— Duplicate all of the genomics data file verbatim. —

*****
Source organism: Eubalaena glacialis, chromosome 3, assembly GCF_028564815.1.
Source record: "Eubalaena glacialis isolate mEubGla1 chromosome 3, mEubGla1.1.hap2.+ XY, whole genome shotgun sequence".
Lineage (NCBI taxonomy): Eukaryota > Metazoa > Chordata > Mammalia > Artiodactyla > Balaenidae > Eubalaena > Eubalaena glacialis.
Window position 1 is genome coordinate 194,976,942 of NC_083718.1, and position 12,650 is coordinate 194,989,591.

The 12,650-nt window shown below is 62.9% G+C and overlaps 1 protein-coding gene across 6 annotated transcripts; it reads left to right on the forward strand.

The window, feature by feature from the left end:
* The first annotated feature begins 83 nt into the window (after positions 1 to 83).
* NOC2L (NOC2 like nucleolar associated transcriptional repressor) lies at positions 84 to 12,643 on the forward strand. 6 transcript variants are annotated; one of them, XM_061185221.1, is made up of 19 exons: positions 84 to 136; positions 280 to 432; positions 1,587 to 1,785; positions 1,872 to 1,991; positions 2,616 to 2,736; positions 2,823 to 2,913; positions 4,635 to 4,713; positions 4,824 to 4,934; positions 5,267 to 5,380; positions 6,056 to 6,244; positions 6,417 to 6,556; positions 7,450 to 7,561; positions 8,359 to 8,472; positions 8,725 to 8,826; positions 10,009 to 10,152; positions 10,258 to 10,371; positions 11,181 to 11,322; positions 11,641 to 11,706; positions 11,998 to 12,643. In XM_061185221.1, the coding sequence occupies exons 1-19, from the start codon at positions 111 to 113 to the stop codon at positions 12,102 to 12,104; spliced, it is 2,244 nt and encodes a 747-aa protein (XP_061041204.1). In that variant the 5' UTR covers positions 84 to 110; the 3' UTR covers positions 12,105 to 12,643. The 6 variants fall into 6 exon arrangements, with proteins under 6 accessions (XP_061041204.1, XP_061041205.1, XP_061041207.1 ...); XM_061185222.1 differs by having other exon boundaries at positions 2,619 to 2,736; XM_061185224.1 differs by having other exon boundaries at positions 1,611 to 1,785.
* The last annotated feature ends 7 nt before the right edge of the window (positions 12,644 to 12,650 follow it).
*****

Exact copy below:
Source organism: Eubalaena glacialis, chromosome 3, assembly GCF_028564815.1.
Source record: "Eubalaena glacialis isolate mEubGla1 chromosome 3, mEubGla1.1.hap2.+ XY, whole genome shotgun sequence".
Lineage (NCBI taxonomy): Eukaryota > Metazoa > Chordata > Mammalia > Artiodactyla > Balaenidae > Eubalaena > Eubalaena glacialis.
Window position 1 is genome coordinate 194,976,942 of NC_083718.1, and position 12,650 is coordinate 194,989,591.

The 12,650-nt window shown below is 62.9% G+C and overlaps 1 protein-coding gene across 6 annotated transcripts; it reads left to right on the forward strand.

The window, feature by feature from the left end:
* The first annotated feature begins 83 nt into the window (after positions 1 to 83).
* NOC2L (NOC2 like nucleolar associated transcriptional repressor) lies at positions 84 to 12,643 on the forward strand. 6 transcript variants are annotated; one of them, XM_061185221.1, is made up of 19 exons: positions 84 to 136; positions 280 to 432; positions 1,587 to 1,785; positions 1,872 to 1,991; positions 2,616 to 2,736; positions 2,823 to 2,913; positions 4,635 to 4,713; positions 4,824 to 4,934; positions 5,267 to 5,380; positions 6,056 to 6,244; positions 6,417 to 6,556; positions 7,450 to 7,561; positions 8,359 to 8,472; positions 8,725 to 8,826; positions 10,009 to 10,152; positions 10,258 to 10,371; positions 11,181 to 11,322; positions 11,641 to 11,706; positions 11,998 to 12,643. In XM_061185221.1, the coding sequence occupies exons 1-19, from the start codon at positions 111 to 113 to the stop codon at positions 12,102 to 12,104; spliced, it is 2,244 nt and encodes a 747-aa protein (XP_061041204.1). In that variant the 5' UTR covers positions 84 to 110; the 3' UTR covers positions 12,105 to 12,643. The 6 variants fall into 6 exon arrangements, with proteins under 6 accessions (XP_061041204.1, XP_061041205.1, XP_061041207.1 ...); XM_061185222.1 differs by having other exon boundaries at positions 2,619 to 2,736; XM_061185224.1 differs by having other exon boundaries at positions 1,611 to 1,785.
* The last annotated feature ends 7 nt before the right edge of the window (positions 12,644 to 12,650 follow it).